Fancy seeded soda bread

Version 2This is a quick and easy bread. There is no kneading or proofing (rising) time involved – just measuring and gently stirring the ingredients together. With baking time, it takes an hour and a quarter (depending how fast you are in measuring!). Even the implements are straightforward: three bowls, a whisk, a measuring spoon and a stirring spoon.

The recipe uses buttermilk and baking soda, and reminds of a scone recipe. The addition of an egg gives the bread some elasticity, although it is still fairly crumbly and light. It is a take on Irish soda bread, gone all fancy with seeds. Fantastic simply with butter, with jam or with mild cheese.

Fancy seeded soda bread
Adapted from LandGenuss magazine. 

You need:
Wholegrain Wheat Flour – 400g
Light Wheat Flour (cake flour) – 50g
Baking soda – 1 teaspoon
Salt – 1 teaspoon

Egg – 1
Honey – 1 Tablespoon
Sunflower oil – 2 Tablespoons (or another mild-flavoured/plain oil) plus a little for oiling the pan
Buttermilk – 425 ml (depending on the dough, perhaps a bit more – up to 450ml)

Seed mix – This is the suggestion, but feel free to adapt if you are out of something or have another type of seed you want to include.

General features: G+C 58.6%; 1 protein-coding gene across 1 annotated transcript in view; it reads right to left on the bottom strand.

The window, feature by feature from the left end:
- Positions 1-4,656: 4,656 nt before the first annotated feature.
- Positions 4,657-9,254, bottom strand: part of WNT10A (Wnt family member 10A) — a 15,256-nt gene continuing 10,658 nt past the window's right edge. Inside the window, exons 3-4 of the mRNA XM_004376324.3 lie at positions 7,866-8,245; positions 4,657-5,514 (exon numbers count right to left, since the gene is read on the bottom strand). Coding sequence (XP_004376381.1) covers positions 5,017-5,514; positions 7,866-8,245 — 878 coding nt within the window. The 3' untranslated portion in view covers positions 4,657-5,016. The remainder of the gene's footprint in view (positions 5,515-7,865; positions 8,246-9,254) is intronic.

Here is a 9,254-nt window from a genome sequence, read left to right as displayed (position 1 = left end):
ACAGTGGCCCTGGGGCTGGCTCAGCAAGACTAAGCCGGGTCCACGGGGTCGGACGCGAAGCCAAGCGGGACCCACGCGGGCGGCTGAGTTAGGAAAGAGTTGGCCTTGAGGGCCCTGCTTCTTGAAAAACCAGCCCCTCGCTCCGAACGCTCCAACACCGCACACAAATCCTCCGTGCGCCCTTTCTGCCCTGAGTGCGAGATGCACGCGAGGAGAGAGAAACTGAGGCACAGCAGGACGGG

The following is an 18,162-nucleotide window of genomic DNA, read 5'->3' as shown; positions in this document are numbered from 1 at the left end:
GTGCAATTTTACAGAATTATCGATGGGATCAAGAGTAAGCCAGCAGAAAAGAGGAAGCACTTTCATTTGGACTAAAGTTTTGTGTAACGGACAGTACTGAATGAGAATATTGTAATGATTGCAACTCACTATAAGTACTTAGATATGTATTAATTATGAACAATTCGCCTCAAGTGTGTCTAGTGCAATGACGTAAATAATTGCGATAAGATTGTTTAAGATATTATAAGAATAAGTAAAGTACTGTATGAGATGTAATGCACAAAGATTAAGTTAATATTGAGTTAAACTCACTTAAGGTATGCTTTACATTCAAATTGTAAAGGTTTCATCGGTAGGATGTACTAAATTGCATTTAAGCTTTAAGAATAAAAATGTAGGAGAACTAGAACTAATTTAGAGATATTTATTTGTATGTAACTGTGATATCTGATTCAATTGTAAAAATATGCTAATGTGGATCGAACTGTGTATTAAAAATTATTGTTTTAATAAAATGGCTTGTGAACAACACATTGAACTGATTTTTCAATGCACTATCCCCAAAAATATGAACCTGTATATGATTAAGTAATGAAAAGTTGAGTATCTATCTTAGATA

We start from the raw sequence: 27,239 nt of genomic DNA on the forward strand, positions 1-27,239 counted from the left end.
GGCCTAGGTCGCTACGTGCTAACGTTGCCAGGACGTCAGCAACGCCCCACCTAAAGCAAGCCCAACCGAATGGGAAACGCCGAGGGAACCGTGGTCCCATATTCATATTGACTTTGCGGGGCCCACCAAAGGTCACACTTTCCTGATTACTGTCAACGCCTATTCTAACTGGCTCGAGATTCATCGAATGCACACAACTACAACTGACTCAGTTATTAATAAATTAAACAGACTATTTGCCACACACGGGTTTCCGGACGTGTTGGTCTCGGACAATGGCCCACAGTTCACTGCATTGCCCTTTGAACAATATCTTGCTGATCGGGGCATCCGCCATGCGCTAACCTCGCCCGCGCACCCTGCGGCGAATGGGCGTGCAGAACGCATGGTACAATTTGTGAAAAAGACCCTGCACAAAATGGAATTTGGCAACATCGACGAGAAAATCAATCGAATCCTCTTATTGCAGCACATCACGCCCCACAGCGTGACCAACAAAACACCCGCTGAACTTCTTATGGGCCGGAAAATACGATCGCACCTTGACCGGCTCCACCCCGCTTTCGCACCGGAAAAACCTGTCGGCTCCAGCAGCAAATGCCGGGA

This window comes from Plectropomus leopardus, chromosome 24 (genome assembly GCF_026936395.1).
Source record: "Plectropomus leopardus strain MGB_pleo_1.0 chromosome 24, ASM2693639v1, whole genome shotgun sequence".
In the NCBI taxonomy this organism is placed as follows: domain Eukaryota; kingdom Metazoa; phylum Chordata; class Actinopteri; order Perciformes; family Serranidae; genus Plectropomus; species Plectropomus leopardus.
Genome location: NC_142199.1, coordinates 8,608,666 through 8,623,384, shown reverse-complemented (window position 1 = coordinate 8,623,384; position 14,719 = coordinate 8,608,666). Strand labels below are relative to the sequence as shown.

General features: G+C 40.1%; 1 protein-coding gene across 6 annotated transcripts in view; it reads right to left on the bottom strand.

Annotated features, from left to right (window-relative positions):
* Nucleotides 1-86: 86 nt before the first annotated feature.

Sunflower seeds – 1 Tablespoon
Sesame, white – 1 Tablespoon
Pumpkin seeds – 1 Tablespoon
Linseed – 1 Tablespoon
Wheat bran – 1 Tablespoon

What to do:

  1. Heat the oven to 200 C. Prepare a rectangular baking pan (about 20cm long) by coating it with sunflower oil. (I actually have a silicone pan, which is utterly non-stick and doesn’t need to be oiled. Brilliant. However, it bulges a little so my breads and cakes always look a bit stout.)
  2. In a large bowl, combine the flours, baking soda and salt. Whisk briefly to aerate (this saves you sieving the flours beforehand).
  3. Mix the seeds together in a small bowl, then keep a generous spoonful of them aside and add the rest to the flour bowl. Give it a quick whisk again to distribute the seeds.
  4. In a separate bowl, briefly whisk together the wet ingredients: egg, buttermilk, honey and oil. Then slowly add them to the dry ingredients, stirring gently but quickly with a large wooden spoon. (Actually, the best thing to use is a spoon with a hole in it. Like this:Version 2Mine belonged to my grandmother, and my mother – her daughter-in-law – has been using the exact same one for as long as I can remember. It is not technically wooden, and I don’t know if there is a proper name for this particular utensil. Wooden or not, it is very good for sticky doughs, so I recommend using it if you have one.)
  5. So after this aside on utensils we are still gently stirring the dough while adding the wet ingredients. Take care not to overmix, or knead – your aim is to combine everything quickly into a coherent mass, which will be rather wet. If yours still has dry patches, add a little more of the buttermilk.
  6. Once all is combined, fill the dough into the cake pan. Make a lengthwise cut into the top with a sharp knife and sprinkle with the reserved seeds. Then immediately put it into the oven (middle rack). Bake for 1 hour, then let it cool on a wire rack before trying your first slice with a generous amount of butter, or ricotta, or peanut butter, or…Version 2

Tell me: Have you ever made bread at home? What’s your favourite recipe?


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